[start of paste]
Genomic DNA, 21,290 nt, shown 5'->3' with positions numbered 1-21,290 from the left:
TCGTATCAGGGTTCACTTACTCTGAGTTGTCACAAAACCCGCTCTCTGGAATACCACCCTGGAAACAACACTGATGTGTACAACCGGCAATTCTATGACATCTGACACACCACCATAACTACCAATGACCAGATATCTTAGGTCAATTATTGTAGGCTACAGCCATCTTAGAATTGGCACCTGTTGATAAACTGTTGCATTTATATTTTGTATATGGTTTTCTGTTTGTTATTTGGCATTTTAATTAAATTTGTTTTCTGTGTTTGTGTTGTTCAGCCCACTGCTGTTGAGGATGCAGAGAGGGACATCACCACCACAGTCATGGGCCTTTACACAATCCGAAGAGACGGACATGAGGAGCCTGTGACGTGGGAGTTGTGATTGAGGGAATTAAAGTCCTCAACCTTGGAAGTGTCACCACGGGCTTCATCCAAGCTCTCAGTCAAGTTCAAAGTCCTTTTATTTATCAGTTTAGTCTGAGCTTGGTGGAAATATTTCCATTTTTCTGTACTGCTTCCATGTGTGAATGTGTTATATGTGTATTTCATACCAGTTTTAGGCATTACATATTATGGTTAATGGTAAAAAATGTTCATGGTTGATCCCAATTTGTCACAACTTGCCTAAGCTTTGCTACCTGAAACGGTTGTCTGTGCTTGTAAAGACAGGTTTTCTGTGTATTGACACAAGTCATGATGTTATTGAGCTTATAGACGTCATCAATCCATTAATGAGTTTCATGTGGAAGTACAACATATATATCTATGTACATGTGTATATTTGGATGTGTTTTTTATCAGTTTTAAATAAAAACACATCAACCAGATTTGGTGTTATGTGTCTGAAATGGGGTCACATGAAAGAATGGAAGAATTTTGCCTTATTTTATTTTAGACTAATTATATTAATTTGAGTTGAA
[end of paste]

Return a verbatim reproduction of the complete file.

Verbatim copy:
Genomic DNA, 21,290 nt, shown 5'->3' with positions numbered 1-21,290 from the left:
TCGTATCAGGGTTCACTTACTCTGAGTTGTCACAAAACCCGCTCTCTGGAATACCACCCTGGAAACAACACTGATGTGTACAACCGGCAATTCTATGACATCTGACACACCACCATAACTACCAATGACCAGATATCTTAGGTCAATTATTGTAGGCTACAGCCATCTTAGAATTGGCACCTGTTGATAAACTGTTGCATTTATATTTTGTATATGGTTTTCTGTTTGTTATTTGGCATTTTAATTAAATTTGTTTTCTGTGTTTGTGTTGTTCAGCCCACTGCTGTTGAGGATGCAGAGAGGGACATCACCACCACAGTCATGGGCCTTTACACAATCCGAAGAGACGGACATGAGGAGCCTGTGACGTGGGAGTTGTGATTGAGGGAATTAAAGTCCTCAACCTTGGAAGTGTCACCACGGGCTTCATCCAAGCTCTCAGTCAAGTTCAAAGTCCTTTTATTTATCAGTTTAGTCTGAGCTTGGTGGAAATATTTCCATTTTTCTGTACTGCTTCCATGTGTGAATGTGTTATATGTGTATTTCATACCAGTTTTAGGCATTACATATTATGGTTAATGGTAAAAAATGTTCATGGTTGATCCCAATTTGTCACAACTTGCCTAAGCTTTGCTACCTGAAACGGTTGTCTGTGCTTGTAAAGACAGGTTTTCTGTGTATTGACACAAGTCATGATGTTATTGAGCTTATAGACGTCATCAATCCATTAATGAGTTTCATGTGGAAGTACAACATATATATCTATGTACATGTGTATATTTGGATGTGTTTTTTATCAGTTTTAAATAAAAACACATCAACCAGATTTGGTGTTATGTGTCTGAAATGGGGTCACATGAAAGAATGGAAGAATTTTGCCTTATTTTATTTTAGACTAATTATATTAATTTGAGTTGAA